In reflecting on the world that is there anyway, independent of our experience, we must concentrate not in the first instance on what our beliefs are about, but on how they represent what they are about. We can select among our beliefs and features of our world pictures some that we can reasonably claim to represent the world in a way to the maximum degree independent of our perspective and its peculiarities. The resultant picture of things, if we can carry through this task, can be called the “absolute conception” of the world. In terms of that conception, we may hope to explain the possibility of attaining the conception itself, and also the possibility of other, perspectival, conceptions.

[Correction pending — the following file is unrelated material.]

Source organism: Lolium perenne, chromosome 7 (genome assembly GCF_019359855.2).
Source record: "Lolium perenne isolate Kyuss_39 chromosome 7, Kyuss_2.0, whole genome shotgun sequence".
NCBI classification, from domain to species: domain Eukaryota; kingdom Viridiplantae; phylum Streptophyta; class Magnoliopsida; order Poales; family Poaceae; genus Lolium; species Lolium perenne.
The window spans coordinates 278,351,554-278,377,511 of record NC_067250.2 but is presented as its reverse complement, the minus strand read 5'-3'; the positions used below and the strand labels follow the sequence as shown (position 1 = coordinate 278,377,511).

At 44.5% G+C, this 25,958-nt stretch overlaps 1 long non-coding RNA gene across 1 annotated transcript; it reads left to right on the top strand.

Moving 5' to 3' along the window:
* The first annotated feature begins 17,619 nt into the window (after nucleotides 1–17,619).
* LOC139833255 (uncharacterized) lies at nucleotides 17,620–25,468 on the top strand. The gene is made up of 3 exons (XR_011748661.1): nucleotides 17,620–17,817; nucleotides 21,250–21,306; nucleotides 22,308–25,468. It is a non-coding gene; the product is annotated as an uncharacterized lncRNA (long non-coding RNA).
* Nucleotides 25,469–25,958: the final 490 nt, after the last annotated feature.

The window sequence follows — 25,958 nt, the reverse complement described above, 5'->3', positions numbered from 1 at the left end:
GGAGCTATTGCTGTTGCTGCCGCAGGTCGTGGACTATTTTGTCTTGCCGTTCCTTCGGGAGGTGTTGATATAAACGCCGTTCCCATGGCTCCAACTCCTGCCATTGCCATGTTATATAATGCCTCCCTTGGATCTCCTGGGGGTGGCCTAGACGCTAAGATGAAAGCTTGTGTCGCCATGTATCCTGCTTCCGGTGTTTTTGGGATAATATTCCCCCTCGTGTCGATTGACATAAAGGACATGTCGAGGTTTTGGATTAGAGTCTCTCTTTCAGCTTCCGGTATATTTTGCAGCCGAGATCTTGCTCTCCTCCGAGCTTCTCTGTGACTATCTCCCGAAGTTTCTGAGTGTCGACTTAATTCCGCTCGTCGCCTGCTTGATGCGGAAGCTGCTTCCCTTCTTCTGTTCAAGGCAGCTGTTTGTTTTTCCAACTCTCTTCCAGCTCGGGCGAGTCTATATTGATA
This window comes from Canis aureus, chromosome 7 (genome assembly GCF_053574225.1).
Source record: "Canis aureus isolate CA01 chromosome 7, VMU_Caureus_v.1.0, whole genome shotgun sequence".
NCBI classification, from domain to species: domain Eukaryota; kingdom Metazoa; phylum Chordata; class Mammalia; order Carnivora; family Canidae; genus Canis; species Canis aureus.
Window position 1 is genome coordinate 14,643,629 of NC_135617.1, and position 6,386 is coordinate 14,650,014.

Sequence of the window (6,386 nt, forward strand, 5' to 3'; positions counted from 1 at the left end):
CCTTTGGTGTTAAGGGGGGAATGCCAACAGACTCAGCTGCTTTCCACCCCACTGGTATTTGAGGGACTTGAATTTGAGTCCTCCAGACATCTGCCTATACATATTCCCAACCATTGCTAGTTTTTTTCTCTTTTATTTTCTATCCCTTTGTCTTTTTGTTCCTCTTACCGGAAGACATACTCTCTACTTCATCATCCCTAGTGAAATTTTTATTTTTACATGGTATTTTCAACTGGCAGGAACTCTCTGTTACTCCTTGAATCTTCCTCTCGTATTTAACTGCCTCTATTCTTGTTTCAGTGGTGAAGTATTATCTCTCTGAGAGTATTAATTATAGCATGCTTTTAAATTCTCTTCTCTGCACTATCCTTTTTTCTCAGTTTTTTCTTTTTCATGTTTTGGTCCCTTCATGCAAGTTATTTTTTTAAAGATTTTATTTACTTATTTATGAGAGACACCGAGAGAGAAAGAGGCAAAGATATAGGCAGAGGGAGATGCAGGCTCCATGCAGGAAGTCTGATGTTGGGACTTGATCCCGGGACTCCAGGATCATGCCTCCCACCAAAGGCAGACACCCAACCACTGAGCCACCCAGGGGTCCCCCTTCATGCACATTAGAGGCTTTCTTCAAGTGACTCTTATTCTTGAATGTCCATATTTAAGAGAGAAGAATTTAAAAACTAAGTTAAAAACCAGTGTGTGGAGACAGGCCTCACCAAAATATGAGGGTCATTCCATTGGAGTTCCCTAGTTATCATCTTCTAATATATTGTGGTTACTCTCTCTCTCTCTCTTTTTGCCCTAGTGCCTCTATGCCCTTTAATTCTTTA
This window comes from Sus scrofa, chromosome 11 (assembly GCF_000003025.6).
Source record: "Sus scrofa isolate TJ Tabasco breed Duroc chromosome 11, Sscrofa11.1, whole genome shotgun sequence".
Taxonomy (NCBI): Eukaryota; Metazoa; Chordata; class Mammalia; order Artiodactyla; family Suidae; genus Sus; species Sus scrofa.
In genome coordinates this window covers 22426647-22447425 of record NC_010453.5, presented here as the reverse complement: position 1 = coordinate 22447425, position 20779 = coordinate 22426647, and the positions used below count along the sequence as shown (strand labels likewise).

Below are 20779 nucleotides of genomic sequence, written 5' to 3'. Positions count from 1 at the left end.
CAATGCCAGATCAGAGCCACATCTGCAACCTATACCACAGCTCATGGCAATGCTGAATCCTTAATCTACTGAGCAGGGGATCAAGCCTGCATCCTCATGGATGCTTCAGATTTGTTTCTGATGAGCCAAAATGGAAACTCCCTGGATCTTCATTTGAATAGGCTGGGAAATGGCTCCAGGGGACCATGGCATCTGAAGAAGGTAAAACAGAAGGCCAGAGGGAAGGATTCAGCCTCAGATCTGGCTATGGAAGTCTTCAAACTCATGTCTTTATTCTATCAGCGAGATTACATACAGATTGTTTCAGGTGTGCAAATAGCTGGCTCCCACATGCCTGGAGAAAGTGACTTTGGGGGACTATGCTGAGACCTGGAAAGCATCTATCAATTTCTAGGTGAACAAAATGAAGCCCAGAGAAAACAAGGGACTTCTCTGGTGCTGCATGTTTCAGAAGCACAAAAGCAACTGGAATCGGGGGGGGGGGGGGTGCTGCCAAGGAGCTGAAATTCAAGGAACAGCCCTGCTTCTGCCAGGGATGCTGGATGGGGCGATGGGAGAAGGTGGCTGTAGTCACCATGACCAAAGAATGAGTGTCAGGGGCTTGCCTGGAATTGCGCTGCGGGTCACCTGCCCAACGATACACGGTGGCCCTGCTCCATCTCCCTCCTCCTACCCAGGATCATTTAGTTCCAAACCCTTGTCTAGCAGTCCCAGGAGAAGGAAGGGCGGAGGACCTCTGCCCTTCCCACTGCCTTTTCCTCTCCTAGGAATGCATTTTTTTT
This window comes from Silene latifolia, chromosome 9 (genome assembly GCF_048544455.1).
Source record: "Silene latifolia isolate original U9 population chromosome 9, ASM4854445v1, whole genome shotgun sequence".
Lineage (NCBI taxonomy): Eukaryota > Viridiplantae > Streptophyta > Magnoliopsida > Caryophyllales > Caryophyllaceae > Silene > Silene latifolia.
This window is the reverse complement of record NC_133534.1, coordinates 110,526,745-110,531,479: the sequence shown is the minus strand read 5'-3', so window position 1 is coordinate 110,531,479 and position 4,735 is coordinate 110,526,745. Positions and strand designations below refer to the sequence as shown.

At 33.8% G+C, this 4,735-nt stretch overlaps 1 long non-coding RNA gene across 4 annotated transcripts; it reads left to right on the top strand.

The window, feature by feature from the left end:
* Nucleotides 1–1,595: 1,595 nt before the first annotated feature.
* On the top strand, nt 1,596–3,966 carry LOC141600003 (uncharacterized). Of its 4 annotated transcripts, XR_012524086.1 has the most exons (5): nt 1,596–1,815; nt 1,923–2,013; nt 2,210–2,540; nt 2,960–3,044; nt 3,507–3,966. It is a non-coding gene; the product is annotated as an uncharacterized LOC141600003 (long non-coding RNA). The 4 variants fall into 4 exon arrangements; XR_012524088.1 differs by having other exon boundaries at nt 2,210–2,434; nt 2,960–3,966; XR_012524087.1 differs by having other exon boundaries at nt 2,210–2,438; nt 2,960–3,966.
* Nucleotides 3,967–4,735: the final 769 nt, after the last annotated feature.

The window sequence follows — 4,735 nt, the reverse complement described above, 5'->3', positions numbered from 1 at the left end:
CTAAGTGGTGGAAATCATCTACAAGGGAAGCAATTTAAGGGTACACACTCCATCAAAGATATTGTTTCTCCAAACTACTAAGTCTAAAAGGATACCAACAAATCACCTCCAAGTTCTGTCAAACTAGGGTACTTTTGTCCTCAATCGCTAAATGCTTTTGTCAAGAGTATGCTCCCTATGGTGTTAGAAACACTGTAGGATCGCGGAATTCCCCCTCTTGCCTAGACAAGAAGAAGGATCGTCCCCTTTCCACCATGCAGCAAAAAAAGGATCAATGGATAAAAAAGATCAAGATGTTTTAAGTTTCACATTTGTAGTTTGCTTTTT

The notion of an absolute conception can serve to make effective a distinction between “the world as it is independent of our experience” and “the world as it seems to us.” It does this by understanding “the world as it seems to us” as “the world as it seems peculiarly to us”; the absolute conception will, correspondingly, be a conception of the world that might be arrived at by any investigators, even if they were very different from us … The aim is to outline the possibility of a convergence characteristic of science, one that could meaningfully be said to be a convergence on how things (anyway) are.